“The aim of GERS is to enhance public understanding of fiscal issues in Scotland.”
Right then, let’s take a closer look at GERS: As with any financial transactions, it pays to attend to the small print. Same waiver as in Pt1.
- Including an illustrative geographic share of North Sea, Scottish public sector revenue was estimated as £53.7 billion (7.9 per cent of UK revenue).
- Of this, £60 million was North Sea revenue.
- The year before North Sea revenue was £1.8 billion which just goes to show the effect of long-term falls in oil production and recent falls in oil price.
- Scotland’s public sector revenue is equivalent to £10,000 per person, £400 less than the UK average, regardless of the inclusion of North Sea revenue.
And when we put the GERS income per head of population into a graph and compare Scotland with UK over the period 1998-2016, it looks like this:
So that’s useful. As far as public revenue goes…
- including North Sea revenues, we’ve been doing better than UK as a whole except for 2015-16 when the revenues fell to just £60million. The blue and red lines.
- it looks likely that per capita income an independent Scotland with NorthSea revenue, would have done better than rUK, even if we had used none of the economic levers to boost our economy that we’d have control over as an independent state.
- excluding North Sea revenues, the purple and green lines, the graph shows that revenue per capita in Scotland, independent or not, tracks the UK or rUK. Ignoring for the moment that an independent Scotland would be able to evolve its own economic policies in a way that it can’t do at present.
- Worst case? Revenue Alba tracks Revenue rUK.
- Better case? Revenue Alba benefits from an economic policy fit for Alba purpose.
- Total expenditure for the benefit of Scotland by the Scottish Government, UK Government, and all other parts of the public sector was £68.6 billion.
- This is equivalent to 9.1 per cent of total UK public sector expenditure, and £12,800 per person,
- which is £1,200 per person greater than the UK average.
- Which isn’t so good as it means there’s a gap of £2,800 per person between public revenue and public spending.
Oh dear, that sounds like a Mr Macawber dose of misery.
More precisely, Net Fiscal Balance 2015-16: This is the difference between total revenue and total public sector expenditure including capital investment.
- The net fiscal balance for Scotland, excluding North Sea revenue, was a deficit of £14.9 billion (10.1 per cent of GDP).
- Including an illustrative geographic share of North Sea revenue, it was a slightly smaller deficit of £14.8 billion (9.5 per cent of GDP).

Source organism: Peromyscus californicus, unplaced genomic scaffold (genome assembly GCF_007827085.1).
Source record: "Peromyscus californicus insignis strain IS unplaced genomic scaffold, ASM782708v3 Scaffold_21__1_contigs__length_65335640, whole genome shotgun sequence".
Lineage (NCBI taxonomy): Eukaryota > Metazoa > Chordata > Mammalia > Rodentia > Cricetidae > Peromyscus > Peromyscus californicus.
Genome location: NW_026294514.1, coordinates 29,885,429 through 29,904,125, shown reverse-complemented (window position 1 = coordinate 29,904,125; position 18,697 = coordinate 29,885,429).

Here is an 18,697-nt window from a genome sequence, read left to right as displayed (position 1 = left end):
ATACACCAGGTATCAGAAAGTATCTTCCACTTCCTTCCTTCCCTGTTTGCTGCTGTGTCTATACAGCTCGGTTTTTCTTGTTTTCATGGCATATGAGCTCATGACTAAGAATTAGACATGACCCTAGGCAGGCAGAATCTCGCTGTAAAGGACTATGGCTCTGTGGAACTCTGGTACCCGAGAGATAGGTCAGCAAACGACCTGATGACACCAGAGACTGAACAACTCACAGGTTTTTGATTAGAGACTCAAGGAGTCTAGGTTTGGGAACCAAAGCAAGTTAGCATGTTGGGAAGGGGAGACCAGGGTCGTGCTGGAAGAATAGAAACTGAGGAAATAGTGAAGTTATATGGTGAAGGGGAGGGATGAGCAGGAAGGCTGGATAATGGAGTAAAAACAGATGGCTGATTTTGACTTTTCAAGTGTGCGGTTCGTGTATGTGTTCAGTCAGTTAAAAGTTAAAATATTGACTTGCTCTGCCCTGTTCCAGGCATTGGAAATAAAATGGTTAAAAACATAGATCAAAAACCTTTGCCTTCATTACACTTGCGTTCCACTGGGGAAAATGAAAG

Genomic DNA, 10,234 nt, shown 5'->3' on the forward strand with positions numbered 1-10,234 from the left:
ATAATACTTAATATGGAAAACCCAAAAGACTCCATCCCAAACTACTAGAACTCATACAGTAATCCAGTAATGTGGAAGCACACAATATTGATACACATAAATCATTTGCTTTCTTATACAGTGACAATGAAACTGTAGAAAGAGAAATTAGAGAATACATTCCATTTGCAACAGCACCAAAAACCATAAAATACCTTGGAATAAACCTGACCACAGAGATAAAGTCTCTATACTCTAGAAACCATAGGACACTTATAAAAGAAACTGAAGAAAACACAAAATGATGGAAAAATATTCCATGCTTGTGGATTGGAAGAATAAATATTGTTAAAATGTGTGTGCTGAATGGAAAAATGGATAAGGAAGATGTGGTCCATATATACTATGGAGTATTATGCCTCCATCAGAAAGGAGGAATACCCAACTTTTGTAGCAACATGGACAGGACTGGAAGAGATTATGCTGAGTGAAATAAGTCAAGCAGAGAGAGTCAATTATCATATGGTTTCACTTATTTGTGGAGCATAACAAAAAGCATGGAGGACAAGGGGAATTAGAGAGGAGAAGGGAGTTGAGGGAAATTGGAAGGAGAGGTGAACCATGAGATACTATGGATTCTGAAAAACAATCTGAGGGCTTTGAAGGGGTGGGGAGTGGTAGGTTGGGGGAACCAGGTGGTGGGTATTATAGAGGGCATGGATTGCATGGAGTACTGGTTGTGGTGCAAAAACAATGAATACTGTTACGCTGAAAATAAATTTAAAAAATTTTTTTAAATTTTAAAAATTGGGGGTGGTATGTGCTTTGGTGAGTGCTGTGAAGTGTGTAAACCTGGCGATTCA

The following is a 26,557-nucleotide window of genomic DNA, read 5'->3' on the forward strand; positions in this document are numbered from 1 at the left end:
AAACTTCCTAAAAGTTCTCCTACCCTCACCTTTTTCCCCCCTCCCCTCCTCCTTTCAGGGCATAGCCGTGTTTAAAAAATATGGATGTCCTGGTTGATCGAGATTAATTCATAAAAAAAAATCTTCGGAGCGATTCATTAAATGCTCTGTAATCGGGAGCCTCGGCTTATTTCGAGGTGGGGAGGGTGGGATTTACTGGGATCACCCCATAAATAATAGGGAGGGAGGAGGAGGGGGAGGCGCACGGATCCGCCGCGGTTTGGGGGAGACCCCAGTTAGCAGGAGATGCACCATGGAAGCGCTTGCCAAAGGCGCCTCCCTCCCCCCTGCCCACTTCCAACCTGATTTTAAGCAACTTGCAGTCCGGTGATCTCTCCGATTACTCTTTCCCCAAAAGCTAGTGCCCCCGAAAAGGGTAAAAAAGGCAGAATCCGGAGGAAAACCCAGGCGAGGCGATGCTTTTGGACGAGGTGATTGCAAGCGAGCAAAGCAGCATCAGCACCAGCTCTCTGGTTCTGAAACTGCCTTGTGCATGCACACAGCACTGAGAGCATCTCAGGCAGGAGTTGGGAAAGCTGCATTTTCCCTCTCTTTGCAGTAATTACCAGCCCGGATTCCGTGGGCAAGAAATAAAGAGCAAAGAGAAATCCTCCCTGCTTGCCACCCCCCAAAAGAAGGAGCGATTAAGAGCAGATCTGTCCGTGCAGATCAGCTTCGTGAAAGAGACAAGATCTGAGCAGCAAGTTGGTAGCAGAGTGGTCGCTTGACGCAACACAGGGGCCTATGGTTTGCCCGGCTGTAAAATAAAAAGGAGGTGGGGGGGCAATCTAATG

- The UK overall had a deficit of £75.3 billion (4.0 per cent of GDP).
It’s looking pretty dire, isn’t it? Let’s put the revenue and expenditure figures together and see what it looks like over 1998-2016 for Scotland and for the UK. All figures are per head of population:
Including North Sea revenues on a geographical share for both Scotland and UK:
And the same but excluding all North Sea revenues:
At first I was surprised at the closeness with which Scottish revenue tracks UK revenue. In the back of my mind I’m holding the thought that having a Scottish Parliament with devolved powers would mean a divergence between Scottish and UK revenues. But of course that’s daft. It’s Westminster which makes the economic leverage decisions like levels of VAT, personal and corporation taxes so of course Scottish revenue tracks the UK. The more useful info is that it’s pretty much the same as overall UK revenues per capita. In fact at the present revenues are £400 per person less in Scotland. Our population is currently 5,375,000 (GERS 2016 Table A.1) so that corresponds to £2.15 billion less revenue overall.
On the other side of the balance sheet, more has been spent per person in Scotland for as far back as these figures go. And that gap has increased over the last 16 years. Presumably some of that is down to economies of scale? I’m thinking that a higher population density makes it cheaper to provide sufficient health services per capita, for example, as opposed to low density as in Scottish Highlands where health facilities and services of necessity serve small populations but still need significant investment.
But, no getting away from it, Scottish finances seem to be in a bad way, no? We’re spending nearly £3,000 more per head of the population that we’re generating in revenue.